There were times when I was actually talking to this book! I wanted to shake some of these characters and tell them “No! Don’t do that!” It was really immersive, I honestly wish I didn’t burn through it as fast as I did because I already miss the characters! The romance was awesome. Although, I am always a little confused as to where these totally ripped, “sexy as hell” teenage boys come from, because… come on? Y’all seem to be skipping the awkward stage these days and I am not down for that!

But overall this was a great read! I will definitely be reading it again at some point and would highly recommend it! Because of this, I am giving Call It What You Want 5 stars!

Book Review: We Are Blood & Thunder By Kesia Lupo

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Rating: ★★★
RRP: $16.99 AUD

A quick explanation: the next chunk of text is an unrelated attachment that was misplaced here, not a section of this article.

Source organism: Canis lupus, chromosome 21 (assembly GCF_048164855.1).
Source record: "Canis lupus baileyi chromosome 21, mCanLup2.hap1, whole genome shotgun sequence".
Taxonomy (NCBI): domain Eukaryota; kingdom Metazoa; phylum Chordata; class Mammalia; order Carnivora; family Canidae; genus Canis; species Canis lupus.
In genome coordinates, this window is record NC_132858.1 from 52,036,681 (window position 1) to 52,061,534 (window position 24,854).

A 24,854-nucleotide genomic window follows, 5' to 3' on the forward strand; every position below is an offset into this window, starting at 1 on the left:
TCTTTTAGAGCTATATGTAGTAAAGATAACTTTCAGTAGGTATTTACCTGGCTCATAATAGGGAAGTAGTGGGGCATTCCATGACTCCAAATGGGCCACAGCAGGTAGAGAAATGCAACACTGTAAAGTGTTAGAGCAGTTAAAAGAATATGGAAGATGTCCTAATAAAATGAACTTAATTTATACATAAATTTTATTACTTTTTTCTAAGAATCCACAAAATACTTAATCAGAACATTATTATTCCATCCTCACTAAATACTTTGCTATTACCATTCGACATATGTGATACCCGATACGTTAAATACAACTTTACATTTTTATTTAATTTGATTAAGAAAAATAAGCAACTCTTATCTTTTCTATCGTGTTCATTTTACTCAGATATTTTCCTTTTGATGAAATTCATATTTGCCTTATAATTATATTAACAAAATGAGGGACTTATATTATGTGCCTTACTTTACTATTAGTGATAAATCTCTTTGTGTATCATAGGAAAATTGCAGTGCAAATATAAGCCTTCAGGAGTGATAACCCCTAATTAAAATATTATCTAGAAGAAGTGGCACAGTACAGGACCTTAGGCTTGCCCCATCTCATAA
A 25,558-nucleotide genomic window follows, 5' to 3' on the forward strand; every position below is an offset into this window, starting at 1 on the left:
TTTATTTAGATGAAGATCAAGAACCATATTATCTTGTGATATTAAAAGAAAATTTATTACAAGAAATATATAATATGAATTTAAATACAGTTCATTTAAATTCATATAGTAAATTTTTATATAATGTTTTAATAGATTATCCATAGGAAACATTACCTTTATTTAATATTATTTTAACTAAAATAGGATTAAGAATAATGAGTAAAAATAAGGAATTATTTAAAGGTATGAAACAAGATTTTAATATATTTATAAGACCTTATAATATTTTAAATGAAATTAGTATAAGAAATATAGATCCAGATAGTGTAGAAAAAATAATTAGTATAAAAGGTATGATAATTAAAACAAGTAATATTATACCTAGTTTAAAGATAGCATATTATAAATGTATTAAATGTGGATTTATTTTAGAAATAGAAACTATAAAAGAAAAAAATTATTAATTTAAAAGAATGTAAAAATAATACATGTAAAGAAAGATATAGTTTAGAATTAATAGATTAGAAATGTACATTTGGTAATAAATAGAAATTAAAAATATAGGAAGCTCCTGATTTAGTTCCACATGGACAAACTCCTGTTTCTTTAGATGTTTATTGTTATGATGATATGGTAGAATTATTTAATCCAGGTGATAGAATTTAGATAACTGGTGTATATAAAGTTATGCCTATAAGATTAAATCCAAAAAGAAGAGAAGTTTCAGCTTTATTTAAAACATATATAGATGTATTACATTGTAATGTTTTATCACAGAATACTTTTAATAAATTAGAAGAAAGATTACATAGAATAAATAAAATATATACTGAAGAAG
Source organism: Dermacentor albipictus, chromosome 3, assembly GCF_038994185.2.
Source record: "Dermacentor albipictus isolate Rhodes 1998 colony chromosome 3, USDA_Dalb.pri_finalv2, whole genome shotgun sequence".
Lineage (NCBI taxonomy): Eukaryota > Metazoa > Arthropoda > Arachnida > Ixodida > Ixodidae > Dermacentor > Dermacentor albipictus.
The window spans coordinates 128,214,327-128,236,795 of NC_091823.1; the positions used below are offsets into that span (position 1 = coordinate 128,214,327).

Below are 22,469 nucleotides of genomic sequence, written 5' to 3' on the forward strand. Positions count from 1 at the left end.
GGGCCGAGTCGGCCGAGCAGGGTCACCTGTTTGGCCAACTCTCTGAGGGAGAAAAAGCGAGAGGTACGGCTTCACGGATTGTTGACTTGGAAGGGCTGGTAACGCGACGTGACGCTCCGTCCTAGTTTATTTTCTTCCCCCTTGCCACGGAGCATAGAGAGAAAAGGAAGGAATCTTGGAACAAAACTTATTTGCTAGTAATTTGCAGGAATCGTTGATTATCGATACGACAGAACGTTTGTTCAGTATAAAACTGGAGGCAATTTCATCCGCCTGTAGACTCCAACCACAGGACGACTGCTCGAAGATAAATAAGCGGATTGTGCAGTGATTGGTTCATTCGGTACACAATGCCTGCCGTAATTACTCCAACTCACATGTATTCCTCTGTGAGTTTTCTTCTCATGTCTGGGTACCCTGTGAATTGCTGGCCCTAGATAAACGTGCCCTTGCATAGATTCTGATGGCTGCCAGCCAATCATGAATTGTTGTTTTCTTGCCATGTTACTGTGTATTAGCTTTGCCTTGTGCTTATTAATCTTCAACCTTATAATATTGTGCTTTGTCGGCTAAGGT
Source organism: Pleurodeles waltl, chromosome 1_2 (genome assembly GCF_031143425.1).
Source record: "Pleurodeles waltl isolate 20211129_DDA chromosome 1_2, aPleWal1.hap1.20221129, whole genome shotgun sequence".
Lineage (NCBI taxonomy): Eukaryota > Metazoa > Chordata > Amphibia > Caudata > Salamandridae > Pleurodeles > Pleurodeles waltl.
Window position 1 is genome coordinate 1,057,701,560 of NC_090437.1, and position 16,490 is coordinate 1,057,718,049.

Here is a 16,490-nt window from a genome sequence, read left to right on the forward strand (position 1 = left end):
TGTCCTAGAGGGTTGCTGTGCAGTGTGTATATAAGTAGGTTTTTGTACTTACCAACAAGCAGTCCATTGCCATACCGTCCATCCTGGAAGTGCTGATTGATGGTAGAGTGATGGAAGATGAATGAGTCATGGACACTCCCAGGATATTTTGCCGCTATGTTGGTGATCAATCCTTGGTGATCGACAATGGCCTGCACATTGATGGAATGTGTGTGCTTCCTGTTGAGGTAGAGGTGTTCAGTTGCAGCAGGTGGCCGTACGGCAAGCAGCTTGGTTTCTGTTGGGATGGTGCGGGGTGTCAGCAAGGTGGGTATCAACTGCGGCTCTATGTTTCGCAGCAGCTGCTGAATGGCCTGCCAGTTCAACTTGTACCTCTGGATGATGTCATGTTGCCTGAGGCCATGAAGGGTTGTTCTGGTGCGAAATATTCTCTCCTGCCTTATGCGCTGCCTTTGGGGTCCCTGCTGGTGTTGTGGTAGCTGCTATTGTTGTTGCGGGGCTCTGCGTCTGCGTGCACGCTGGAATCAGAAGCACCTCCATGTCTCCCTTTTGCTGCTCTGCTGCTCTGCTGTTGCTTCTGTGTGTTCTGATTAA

Find it on Book Depository

A huge thank you to Bloomsbury Publishing for gifting me a copy of this book in exchange for an honest review.

Goodreads Synopsis:

In a sealed-off city, it begins with a hunt. A young woman, Lena, running for her life, convicted of being a mage and sentenced to death. Her only way to survive is to trust those she has been brought up to fear – those with magic.

On the other side of the locked gates is a masked lady, Constance, determined to find a way back in. She knows only too well how the people of Duke’s Forest loathe magic. Years ago she escaped before her powers were discovered. But now she won’t hide who she is any longer.

A powerful and terrifying storm cloud unites them. It descends over the dukedom and devastates much in its wake. But this is more than a thunderstorm. This is a spell, and the truth behind why it has been cast is more sinister than anyone can imagine … Only Lena and Constance hold the key to destroying the spell. Though neither of them realise it, they need each other. They are the blood and they have the thunder within.img_1374